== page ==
Should I be baptized (or rebaptized)?

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dudley

Puritan Board Post-Graduate
God can use a crooked stick to draw a straight line.

Baptism is something that happens to a person; not something fundamentally that he does, but is done to. At least, that's true in Presbyterianism.

Is the intent to identify this person with the Triune God of Scripture? And with the true church-universal and militant? If these are true, and the formula is straight out of Scripture, and the means used is water--I cannot find any confessional basis for denying that the RCs do, in fact, baptize. I think the objection places too much emphasis on what WE are doing as the church, rather than on recognizing human hands-on in what GOD is doing.

They are defective, severely, in doctrine and practice. They have a form of godliness, and deny the power thereof. Their ministry has little more than a formal shell of ordination. But before we overthrow our recognition of baptisms that they conduct, we should be careful to note how conveniently we pass by many other similar defects in other churches. The "irregularity" of Romish baptism is no more an impediment to our recognizing it, than if we recognize some other "irregularly" performed baptism, as done by a Charismatic-Arminian-baptist. Unless we want to start saying that our church (whichever one) is the ONLY church that has a true baptism, along with perhaps a few others that we periodically bring up for a review of how well they line up with us doctrinally.
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Look, its a mark of the rejection of any kind of catholicity of the church-visible, to overthrow the baptisms of other bodies. This is frankly the position of the majority of Baptists, though some of them (thankfully) allow such marks as we have in our Presbyterian churches (but would insist on regularizing the rite if one of us joined them). What I call that is a "happy inconsistency" that allows us to be baptized in some sense by them who are our gospel-fellows, but without deep down abolishing their prejudice against our identifying ourselves as citizens of the common kingdom, if while in their borders we are without a passport of their own issue.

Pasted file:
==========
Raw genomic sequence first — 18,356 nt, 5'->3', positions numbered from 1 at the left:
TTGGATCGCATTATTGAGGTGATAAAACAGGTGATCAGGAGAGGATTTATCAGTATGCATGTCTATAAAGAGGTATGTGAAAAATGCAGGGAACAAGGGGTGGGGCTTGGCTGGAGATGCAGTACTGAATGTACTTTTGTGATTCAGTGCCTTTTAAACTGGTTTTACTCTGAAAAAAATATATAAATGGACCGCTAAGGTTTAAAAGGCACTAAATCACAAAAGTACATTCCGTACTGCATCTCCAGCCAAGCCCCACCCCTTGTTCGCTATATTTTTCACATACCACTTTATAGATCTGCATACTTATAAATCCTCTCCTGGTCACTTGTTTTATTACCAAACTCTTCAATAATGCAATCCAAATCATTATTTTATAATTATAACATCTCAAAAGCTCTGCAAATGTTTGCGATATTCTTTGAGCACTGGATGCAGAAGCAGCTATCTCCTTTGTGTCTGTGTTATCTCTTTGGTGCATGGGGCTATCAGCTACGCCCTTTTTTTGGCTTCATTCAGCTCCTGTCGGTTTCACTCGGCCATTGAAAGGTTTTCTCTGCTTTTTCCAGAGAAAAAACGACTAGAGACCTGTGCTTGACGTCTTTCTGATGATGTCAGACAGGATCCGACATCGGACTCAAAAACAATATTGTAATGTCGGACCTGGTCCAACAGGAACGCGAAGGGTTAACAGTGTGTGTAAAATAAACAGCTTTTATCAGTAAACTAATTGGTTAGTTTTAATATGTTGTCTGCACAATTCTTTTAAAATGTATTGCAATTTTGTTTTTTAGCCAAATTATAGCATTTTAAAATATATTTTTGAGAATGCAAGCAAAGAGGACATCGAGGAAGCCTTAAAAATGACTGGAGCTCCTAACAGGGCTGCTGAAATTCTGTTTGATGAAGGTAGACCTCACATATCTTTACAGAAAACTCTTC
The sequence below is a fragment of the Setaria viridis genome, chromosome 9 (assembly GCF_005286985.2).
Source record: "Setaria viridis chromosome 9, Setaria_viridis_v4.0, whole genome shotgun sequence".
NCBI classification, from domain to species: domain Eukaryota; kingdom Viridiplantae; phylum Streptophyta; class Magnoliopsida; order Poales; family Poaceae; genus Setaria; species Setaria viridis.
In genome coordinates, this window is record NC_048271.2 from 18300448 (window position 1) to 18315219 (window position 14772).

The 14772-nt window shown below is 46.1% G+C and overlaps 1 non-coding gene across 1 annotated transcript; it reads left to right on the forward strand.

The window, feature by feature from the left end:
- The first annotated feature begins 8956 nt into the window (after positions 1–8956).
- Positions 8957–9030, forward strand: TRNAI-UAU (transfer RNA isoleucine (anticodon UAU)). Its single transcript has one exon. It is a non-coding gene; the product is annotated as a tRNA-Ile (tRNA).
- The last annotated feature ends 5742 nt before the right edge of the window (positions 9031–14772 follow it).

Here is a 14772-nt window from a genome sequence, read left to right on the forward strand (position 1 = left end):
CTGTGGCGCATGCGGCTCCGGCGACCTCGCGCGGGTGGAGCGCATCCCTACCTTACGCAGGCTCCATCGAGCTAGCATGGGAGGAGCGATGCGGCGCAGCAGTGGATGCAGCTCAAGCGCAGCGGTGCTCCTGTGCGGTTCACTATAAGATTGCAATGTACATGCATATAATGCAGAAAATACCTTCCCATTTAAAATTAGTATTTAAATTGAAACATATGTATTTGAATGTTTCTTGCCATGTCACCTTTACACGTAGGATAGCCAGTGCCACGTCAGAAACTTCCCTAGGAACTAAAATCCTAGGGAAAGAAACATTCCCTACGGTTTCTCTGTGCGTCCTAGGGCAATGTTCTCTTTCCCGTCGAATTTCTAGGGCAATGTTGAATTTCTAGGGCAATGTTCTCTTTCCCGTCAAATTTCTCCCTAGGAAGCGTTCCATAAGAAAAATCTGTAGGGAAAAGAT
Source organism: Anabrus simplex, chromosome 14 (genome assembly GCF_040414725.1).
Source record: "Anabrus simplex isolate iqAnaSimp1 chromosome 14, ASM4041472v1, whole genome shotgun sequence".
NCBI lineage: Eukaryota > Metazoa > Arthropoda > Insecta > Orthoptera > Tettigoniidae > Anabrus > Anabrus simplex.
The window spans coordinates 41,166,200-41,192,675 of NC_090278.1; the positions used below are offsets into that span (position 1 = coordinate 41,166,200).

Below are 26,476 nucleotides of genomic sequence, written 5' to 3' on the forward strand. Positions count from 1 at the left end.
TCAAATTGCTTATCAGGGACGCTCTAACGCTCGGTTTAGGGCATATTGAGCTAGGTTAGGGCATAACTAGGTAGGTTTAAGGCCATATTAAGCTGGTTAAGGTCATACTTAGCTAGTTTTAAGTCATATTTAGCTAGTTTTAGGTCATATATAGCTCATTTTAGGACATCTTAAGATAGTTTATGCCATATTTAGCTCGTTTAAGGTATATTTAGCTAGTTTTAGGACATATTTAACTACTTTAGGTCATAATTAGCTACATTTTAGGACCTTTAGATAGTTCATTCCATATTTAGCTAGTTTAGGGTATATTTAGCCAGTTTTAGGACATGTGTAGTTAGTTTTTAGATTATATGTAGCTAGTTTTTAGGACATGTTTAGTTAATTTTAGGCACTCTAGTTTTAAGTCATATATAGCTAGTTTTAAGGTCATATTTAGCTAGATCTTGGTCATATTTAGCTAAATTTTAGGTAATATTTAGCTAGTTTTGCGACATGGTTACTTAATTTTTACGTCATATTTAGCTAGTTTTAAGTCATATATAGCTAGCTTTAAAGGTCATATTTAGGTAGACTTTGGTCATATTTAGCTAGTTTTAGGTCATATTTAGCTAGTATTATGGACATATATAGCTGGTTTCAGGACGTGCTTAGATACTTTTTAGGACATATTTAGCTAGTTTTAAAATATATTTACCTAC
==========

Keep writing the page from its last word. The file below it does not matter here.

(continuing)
And basically, we Presbyterians are doing the same thing, if we deny the RCs baptism. We're on those terms insisting that only our offices have the official seal, though we will accept certain others as equivalent. Whereas, historically (in Presbyterianism for 300 years up to 1845, and since then on the northern side), and always for the continental Reformed: we've acknowledge that those tokens bestowed--even by a church that basically misuses the privilege of handing such things out--nonetheless are to be honored "for the sake of the fathers," and for the sake of Him who gave that seal to the church.

If they break the seal, or alter it to truly change it and make it unrecognizable, that's a stronger argument that they've no more of the power to bestow it. But, thus far the arguments haven't been compelling to many, outside a relatively narrow band of the ecclesial spectrum.

But in general, this is a distinction between the strictly Reformed and the Baptist. We profess to believe in a catholicity, though we recognize that there is (obviously) no Catholicity of the church. And I have to say, it strikes me as the essence of sectarianism to deny that a baptism that was intended to mark a person with the sign of catholicity (baptism) should be overthrown. Mormons? have no connection to the historic, Christian church. They are a completely different religion. And I think most other questions are also easily dismissed.